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The “LEXT” confocal laser scanning microscope has been used for the three-dimensional (3D) imaging of the surface of specimens, especially in materials science fields, by the penetration of near-infrared (NIR) light without mechanical cutting, deposition, or other specimen pretreatment. Noninvasive investigation of various biological tissues such as human spinal dura mater, rat aorta, and cornea without the dehydration process was successfully carried out with the “LEXT,” in order to access both surface and internal topographic images of the biological structures at a good status of the wet tissue such as in vivo, especially in measuring tissue thickness. The confocal NIR laser microscopy offers the viable means to visualize tissue architecture and its thickness in microdomain to integrate 3D images efficiently. We believe that the “LEXT” has a good application for biological researchers to study biomaterials, and it would be useful as a diagnostic tool in the near future.
Our work involves understanding the chemical reaction dynamics of nanotechnology energetic materials on the time and length scales of individual molecules or nanoparticles. These types of measurements provide insights into fundamental mechanisms and make a close connection to modern atomistic simulation methods. We are especially interested in the relationships between performance and nanostructure. We have developed a number of diagnostic instruments in our laboratory that can be used to probe chemical reaction dynamics, reaction propagation over short length scales, and explosive performance. Some recent results on energetic materials containing Al nanoparticles and either nitrocellulose (NC) or Teflon oxidizers are presented.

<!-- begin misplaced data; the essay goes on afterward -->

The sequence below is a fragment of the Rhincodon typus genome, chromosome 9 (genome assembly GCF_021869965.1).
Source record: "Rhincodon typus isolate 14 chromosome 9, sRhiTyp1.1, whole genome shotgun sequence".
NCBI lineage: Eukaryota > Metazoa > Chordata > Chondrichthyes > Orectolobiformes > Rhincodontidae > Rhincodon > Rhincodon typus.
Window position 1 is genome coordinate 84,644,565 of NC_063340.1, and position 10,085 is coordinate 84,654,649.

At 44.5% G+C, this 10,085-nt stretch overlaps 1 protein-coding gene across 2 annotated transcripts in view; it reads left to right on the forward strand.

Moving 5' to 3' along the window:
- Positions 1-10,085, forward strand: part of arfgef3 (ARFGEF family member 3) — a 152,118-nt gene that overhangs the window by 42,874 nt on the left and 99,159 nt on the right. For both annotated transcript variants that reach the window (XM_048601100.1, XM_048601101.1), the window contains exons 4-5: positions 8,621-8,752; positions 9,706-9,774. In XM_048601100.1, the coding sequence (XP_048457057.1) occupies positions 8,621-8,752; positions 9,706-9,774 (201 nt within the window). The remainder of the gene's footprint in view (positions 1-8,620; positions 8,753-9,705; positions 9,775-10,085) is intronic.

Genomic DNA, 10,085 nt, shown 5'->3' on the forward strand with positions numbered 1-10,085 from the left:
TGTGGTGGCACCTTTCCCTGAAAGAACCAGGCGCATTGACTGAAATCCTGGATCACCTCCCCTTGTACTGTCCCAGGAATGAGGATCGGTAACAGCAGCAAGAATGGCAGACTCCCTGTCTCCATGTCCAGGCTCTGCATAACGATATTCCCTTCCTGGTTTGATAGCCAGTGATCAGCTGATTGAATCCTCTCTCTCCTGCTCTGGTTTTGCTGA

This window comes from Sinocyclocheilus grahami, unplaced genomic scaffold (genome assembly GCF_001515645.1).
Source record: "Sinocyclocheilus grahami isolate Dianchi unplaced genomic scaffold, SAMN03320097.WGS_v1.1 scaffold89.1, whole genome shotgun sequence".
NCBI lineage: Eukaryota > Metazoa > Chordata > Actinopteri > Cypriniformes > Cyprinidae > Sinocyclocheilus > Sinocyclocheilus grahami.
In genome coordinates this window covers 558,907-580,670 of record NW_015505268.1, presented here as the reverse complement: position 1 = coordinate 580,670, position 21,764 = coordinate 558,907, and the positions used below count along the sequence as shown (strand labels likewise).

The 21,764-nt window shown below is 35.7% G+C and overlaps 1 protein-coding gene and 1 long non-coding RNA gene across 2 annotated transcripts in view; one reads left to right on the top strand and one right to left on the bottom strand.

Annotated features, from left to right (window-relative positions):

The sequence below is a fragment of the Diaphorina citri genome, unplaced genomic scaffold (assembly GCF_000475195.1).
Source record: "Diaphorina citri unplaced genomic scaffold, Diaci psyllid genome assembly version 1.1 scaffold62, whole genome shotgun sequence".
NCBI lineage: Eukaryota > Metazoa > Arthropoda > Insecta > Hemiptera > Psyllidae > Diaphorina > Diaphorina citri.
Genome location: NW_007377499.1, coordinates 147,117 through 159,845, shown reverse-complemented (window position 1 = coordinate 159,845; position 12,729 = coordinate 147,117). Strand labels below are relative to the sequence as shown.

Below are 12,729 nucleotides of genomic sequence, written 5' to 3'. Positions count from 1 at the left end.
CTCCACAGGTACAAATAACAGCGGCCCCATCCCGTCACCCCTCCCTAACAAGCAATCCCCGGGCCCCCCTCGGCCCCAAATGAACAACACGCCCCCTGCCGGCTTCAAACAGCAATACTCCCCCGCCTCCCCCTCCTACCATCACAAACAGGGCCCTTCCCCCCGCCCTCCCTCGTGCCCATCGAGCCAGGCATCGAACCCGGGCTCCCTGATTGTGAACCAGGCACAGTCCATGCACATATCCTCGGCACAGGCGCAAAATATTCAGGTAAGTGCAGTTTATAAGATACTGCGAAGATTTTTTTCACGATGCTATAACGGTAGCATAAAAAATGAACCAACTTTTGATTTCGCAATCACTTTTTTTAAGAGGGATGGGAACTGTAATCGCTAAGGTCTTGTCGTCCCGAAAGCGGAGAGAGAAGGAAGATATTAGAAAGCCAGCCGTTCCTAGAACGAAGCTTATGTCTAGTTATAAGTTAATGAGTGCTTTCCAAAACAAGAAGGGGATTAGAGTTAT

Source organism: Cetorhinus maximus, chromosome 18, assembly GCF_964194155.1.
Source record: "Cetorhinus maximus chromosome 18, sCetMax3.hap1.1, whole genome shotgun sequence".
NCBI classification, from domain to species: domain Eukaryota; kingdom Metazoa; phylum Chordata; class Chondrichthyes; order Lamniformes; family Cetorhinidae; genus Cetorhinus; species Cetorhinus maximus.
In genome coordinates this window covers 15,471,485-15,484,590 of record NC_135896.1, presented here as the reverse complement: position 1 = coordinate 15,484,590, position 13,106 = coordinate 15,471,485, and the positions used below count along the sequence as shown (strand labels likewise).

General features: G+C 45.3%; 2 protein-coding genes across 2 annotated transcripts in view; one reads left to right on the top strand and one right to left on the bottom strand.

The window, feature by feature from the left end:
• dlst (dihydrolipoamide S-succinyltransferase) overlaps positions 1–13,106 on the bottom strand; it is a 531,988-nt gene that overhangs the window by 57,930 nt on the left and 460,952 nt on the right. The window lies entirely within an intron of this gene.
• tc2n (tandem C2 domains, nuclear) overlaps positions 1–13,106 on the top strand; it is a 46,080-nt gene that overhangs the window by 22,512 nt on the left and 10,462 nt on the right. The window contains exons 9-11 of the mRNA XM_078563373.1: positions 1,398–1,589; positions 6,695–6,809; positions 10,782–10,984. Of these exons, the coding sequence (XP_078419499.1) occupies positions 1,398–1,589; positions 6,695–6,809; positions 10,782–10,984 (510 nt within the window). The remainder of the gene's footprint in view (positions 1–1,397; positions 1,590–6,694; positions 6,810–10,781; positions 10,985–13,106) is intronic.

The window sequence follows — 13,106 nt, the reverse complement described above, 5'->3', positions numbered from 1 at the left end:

Tungsten oxide nanorods (TONs) with the diameters of 40 nm and the length of 130 nm have been synthesized on substrates using two step electrochemical anodizing processes. The TONs were vertically well-ordered on the substrates with the average interdistance of 100 nm. The TONs had amorphous structure and was mainly composed of W, Al, and O elements, of which the contents varied gradually along the nanorod length from the top surface to the bottom. The cyclic voltammograms (CVs) and galvanostatic charge-discharge analyses showed that TONs had the typical electrochemical pseudocapacitive features of rectangular CV hysteresis and symmetric charge-discharge behaviors, respectively. When the TONs were heat-treated at 600℃ in vacuum, they showed the maximum specific capacitance of 660 ㎌/cm2, which was higher, by an order of magnitude, than that (68 ㎌/cm2) of the TONs annealed at 300 ℃ in ambient atmosphere.
A picosecond laser flash-heating technique is combined with ultrafast spectroscopic probe diagnostics to investigate the fundamental mechanisms of nanoenergetic material performance. The systems studied include Al nanoparticle aggregates in nitrocellulose (NC) oxidizer, size-selected Al nanoparticles in NC and in Teflon oxidizers, and nanoparticle thermites consisting of 30 nm Al and nanometric MoO3. The time-dependence of reactions between Al and the oxidizer on the picosecond to nanosecond time scales are studied using coherent anti-Stokes Raman scattering (CARS) to monitor oxidizer consumption. The time-dependence of energy release is measured using fast optical spectroscopy. The space-dependence of chemical reaction propagation over 100 to 1500 nm distances is studied using the average distance between nanoparticles as a ruler. The distance of reaction propagation from a flash-heated Al nanoparticle increases linearly with energy, which is explained by a hydrodynamic model.
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